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Sunday, July 17, 2005
The battle for
On the eve of a possible historic Senate vote, a look at the Akaka Bill's history, politics and chances.
MONDAYBattle over the bill
As politicians debate in Washington, D.C., opponents and supporters in Hawaii do battle over the native Hawaiian recognition bill.
A look at a native Hawaiian registration drive already under way and the confusion over gambling under the Akaka Bill.
As federal lawmakers prepare for debate -- and a possible vote -- on the bill in the Senate this week, reasonable minds seem to agree on only one thing: Anything could happen.
"There's a lot of hype about it, but it's very difficult to see where everybody stands on it," says Rick Castberg, chairman of political science at the University of Hawaii-Hilo. "I wouldn't want to predict how the vote would go. It'll probably be close."
At issue is whether native Hawaiians should be able to organize into their own collective body that would be governed by its own constitution and laws. The Native Hawaiian Government Reorganization Act of 2005, known as the Akaka Bill after its key sponsor, U.S. Sen. Daniel Akaka, would allow native Hawaiians to form that collective body, which is referred to as the "native Hawaiian governing entity."
Once formed, the governing entity would negotiate with the federal and state governments on issues such as land and resources that it would control, and governmental powers it would have.
Supporters call it a long-overdue step in addressing wrongs committed against native Hawaiians by U.S. settlers. Opponents call it a racist measure that creates two classes of people in Hawaii and would signal the beginning of the state's secession from the Union.
But the concept of a native Hawaiian governing entity has the support of Hawaii's top political leaders, including Republican Gov. Linda Lingle and the four Congressional Democrats.
Lingle has lobbied congressional leaders and even President Bush on the merits of the bill and plans to be in Washington this week as the bill moves closer to a historic vote on the Senate floor.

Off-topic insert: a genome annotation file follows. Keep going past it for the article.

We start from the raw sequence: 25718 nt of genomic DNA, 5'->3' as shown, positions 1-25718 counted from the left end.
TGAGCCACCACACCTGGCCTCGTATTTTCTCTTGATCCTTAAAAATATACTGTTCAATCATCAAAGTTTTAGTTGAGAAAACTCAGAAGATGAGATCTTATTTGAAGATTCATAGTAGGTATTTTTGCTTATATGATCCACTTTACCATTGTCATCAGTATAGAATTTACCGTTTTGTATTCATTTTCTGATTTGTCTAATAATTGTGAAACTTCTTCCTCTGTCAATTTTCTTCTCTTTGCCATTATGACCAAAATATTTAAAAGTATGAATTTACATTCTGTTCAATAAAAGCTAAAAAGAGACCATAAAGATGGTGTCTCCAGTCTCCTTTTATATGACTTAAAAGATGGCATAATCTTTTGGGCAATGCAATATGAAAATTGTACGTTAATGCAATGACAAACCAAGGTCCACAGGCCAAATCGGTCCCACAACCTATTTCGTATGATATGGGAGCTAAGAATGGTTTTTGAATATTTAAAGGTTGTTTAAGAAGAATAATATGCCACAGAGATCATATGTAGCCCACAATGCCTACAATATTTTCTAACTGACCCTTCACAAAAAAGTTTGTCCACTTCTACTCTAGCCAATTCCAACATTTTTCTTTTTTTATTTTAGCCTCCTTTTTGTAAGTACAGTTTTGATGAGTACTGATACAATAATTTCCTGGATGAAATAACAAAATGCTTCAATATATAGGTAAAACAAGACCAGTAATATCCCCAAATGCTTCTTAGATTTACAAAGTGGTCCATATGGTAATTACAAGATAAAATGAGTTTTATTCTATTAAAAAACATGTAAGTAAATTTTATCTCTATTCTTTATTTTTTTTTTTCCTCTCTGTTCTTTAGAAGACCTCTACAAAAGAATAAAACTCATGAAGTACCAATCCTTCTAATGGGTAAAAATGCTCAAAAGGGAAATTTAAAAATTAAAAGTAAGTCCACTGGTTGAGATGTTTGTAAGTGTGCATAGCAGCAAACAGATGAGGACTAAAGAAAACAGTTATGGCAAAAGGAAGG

"The Akaka Bill -- which affords native Hawaiians the same type of recognition afforded American Indians and Alaska Natives -- neither further balkanizes the United States nor sets up a race-based separate government in Hawaii," Lingle and state Attorney General Mark Bennett argue in a position paper. "It provides a simple measure of justice and fairness to native Hawaiians."
Critics call such support nothing more than political correctness.
"Why is it supported by the entire establishment in Hawaii? That's a question I've asked myself many, many times," said H. William Burgess, a Honolulu attorney who has worked on lawsuits challenging preferences for native Hawaiians.
"It's almost like the political equivalent of a perfect storm, where you have the swing vote and everybody -- every politician in Hawaii -- considers it suicide to stand up and say 'No' to anything that's wanted or requested or demanded by Hawaiians."
Burgess points to polls taken by the Grassroots Institute of Hawaii, a conservative nonprofit group, that shows people in Hawaii oppose the Akaka Bill by a margin of 2-to-1.
"Sooner or later the politicians are going to get the word from the people," Burgess said, "and that is that they don't want to do this."
Lingle points to a resolution passed in both the state House and Senate this year that shows overwhelming support for the Akaka Bill. House Concurrent Resolution 56, urging the president and Congress to support the measure, passed out of both chambers with only one vote in opposition.
State Sen. Sam Slom (R, Diamond Head-Hawaii Kai) said he opposed the resolution because he feels the current version of the Akaka Bill has not been discussed thoroughly enough in public hearings. He added that Lingle's support of the bill also may have stifled opposition from her own party.